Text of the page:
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Aviva to review exit fees on old pension plans

David Barral Aviva 480 new

Aviva has become the first provider to commit to tackling unfair exit fees on old pension plans following pressure from industry experts and politicians.

Last month, a Labour policy document warned of the “damaging” impact of exit fees.

The Association of British Insurers has committed to uncovering the extent of the problem, with Hargreaves Lansdown head of pensions research Tom McPhail urging providers to enter an “amnesty” on exit penalties.

Pensions minister Steve Webb subsequently warned insurers their “battered” reputation will be further tarnished unless they tackle the issue.

Speaking to Money Marketing, Aviva UK Life chief executive David Barral (pictured) says: “We are going to look at the exit fees we have got in our back book. We do not believe this is a big issue for us but we are going to review it.

“If we find cases where the charge has not been made clear or is unfair to the customer, we will look to put them into the position they should be in.”

However, rival provider Skandia says it has no plans to lower exit fees on old pension policies.

A Skandia spokesman says: “This is not a big issue for Skandia. Approximately 0.5 per cent of our policies are pensions with any kind of exit penalty.

“The terms of these contracts were fully disclosed at the point of sale and designed to exist for the lifetime of the product. We will not be disclosing the value of these policies but it is a very small fraction of our overall book.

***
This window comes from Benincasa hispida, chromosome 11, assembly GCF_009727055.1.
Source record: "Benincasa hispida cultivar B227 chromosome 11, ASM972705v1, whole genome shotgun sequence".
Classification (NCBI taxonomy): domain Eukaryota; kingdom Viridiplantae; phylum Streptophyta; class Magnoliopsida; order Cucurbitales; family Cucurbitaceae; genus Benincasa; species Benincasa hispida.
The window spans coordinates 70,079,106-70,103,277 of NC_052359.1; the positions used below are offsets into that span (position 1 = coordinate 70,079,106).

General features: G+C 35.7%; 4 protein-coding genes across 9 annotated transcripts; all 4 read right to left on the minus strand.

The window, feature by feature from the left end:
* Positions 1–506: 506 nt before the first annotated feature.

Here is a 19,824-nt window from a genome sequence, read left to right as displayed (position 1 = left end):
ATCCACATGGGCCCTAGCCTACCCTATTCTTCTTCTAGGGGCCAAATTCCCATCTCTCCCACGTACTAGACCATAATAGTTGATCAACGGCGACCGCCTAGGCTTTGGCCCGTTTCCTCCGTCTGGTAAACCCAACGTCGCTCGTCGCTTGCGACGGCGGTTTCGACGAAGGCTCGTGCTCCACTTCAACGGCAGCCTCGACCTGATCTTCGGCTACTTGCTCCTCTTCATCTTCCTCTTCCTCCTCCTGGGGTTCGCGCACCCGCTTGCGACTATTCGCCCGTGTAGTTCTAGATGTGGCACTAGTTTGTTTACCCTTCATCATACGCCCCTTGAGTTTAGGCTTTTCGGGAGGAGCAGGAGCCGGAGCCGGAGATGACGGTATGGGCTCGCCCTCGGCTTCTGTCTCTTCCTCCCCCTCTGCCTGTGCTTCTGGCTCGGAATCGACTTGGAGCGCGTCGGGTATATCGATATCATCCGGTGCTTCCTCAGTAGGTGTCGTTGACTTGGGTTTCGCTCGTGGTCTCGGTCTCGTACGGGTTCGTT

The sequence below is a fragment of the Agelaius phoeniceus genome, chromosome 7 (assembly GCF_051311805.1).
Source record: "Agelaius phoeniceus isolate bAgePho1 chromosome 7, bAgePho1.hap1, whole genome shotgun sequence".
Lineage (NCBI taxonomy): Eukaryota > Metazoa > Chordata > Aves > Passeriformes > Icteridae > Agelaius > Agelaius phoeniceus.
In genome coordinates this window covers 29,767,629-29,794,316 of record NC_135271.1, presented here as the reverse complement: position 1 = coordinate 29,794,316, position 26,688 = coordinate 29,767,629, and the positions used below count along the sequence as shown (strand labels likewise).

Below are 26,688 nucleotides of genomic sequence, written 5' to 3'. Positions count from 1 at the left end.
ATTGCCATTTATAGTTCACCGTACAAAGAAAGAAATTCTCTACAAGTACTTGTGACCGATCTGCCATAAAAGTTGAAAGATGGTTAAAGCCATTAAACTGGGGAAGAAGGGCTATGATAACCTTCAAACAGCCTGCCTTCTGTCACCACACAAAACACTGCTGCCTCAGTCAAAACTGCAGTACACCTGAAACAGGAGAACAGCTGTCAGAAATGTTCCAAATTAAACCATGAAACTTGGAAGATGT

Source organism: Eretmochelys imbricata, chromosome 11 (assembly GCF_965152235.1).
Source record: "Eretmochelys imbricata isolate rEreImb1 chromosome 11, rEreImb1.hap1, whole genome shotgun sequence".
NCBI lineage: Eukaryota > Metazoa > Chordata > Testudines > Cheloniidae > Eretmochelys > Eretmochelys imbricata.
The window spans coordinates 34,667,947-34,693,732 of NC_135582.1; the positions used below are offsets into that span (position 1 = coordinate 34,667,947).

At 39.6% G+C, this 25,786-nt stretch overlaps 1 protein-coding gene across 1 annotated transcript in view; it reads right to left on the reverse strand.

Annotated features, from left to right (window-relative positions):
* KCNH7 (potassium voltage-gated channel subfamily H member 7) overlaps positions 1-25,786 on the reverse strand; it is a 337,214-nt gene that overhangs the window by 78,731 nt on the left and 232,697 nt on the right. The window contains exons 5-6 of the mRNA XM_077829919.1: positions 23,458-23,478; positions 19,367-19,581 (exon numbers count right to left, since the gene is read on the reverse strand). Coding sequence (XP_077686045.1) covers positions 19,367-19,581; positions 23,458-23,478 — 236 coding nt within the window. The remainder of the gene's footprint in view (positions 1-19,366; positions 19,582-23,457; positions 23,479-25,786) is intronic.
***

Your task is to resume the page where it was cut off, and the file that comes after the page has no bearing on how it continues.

“Skandia is not currently considering a review of its old policies.”


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There are 5 comments at the moment, we would love to hear your opinion too.

  1. Skandia won’t do anything as it would seriously adversely affect the offshore book.

  2. This backs up why I will not deal with Skandia. If they thought, just once, about what is in their customers interests rather than their own, I might change my mind. No chance of that happening tho….

  3. All the providers with old and disparate books of pension plans (of which Aviva probably has more than most, having subsumed so many other life ofices over the years) would probably save themselves a ton of money simply by transferring their values (without penalty) into single a new version with:-

    1. a simple and uniform charging structure,

    2. no exit penalties,

    3. fund based trail commission for advisers,

    4. access to their current range of funds and

    5. online access, via a single portal, to valuations, projections and documentation.

    Scrap initial/capital units, scrap allocation rates of less than 100%, scrap flat monthly policy fees, scrap paid-up fees and wipe clean all the old slates in one fell swoop.

    Think of the huge degree to which it would streamline the administration all these messy, uncompetitive old contracts. On some of them, requests as simple as a current valuation can take up to 10 working days to fulfil which, in the current day and age, is positively Dickensian. Where’s the logic in not doing so?

  4. Julian – Standard Life did this years ago for the majority of their pension plans and were not really thanked for it at the time. They really were ahead of the game in many respects.

  5. To Sandy Shore ~ the trouble is (as I should have mentioned in my last post) that transferring into a new plan means loss of the Contributions Insurance element of the old one, which makes it difficult to justify and time consuming to explain to the client. Plus there’s all the paperwork so, to all intents and purposes, you have to sell the whole proposition all over again in return for virtually no remuneration. Clients won’t pay a fee for this type of work, whilst more and more clients have completely lost faith in pensions anyway. There’s no mileage in it.

    If Standard Life were able to convert (unilaterally) all their existing plans to stakeholder terms as of 6.4.2001, thereby rendering them profitless overnight, then why can’t they simply add now the facility for fund-based trail?

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